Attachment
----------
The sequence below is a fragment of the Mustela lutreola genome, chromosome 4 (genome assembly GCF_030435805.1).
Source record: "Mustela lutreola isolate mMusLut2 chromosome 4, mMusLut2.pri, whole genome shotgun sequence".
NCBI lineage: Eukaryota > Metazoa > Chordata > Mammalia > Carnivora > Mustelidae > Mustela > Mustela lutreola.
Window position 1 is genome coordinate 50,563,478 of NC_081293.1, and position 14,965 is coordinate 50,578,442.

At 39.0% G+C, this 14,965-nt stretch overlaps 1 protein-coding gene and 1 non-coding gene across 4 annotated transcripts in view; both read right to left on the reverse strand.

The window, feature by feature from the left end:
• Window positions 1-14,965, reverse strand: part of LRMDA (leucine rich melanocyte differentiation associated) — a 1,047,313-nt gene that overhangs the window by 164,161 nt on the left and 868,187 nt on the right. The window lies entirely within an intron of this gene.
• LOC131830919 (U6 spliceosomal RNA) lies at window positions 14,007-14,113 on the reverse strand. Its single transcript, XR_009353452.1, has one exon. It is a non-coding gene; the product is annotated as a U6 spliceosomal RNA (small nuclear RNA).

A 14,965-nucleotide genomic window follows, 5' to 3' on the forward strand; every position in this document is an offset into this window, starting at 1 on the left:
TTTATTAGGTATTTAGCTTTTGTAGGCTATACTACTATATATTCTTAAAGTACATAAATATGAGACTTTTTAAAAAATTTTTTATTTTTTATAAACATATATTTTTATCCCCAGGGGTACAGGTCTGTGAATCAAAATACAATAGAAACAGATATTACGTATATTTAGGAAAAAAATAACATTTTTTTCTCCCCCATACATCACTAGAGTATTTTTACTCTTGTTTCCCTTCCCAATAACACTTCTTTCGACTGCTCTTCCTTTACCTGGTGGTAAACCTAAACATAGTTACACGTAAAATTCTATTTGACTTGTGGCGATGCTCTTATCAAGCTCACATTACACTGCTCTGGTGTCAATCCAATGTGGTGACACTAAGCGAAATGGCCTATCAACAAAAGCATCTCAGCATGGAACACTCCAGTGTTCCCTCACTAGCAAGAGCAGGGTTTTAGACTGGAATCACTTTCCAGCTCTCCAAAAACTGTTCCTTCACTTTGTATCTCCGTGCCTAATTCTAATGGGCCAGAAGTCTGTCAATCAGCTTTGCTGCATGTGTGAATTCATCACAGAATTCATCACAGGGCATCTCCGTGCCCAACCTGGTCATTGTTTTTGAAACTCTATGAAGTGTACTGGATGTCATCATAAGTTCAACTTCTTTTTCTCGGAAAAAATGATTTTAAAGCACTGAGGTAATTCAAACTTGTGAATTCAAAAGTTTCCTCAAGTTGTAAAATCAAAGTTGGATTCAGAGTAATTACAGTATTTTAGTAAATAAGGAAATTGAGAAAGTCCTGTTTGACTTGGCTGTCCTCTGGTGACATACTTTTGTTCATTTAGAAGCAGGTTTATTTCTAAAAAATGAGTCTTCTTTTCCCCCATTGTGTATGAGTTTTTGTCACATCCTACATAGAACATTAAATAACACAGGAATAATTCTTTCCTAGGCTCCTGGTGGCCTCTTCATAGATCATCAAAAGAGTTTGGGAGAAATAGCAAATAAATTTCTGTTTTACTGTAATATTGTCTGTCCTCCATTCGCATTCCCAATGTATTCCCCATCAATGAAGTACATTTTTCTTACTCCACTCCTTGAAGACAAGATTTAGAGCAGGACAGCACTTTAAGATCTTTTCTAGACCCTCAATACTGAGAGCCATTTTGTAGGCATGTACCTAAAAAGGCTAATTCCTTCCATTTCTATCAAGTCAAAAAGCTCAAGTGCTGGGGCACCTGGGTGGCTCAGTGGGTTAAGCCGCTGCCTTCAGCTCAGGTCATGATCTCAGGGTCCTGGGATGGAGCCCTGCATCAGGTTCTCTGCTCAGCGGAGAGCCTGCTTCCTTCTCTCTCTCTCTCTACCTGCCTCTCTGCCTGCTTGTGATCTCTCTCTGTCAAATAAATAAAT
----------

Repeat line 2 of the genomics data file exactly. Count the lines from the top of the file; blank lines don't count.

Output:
Source record: "Mustela lutreola isolate mMusLut2 chromosome 4, mMusLut2.pri, whole genome shotgun sequence".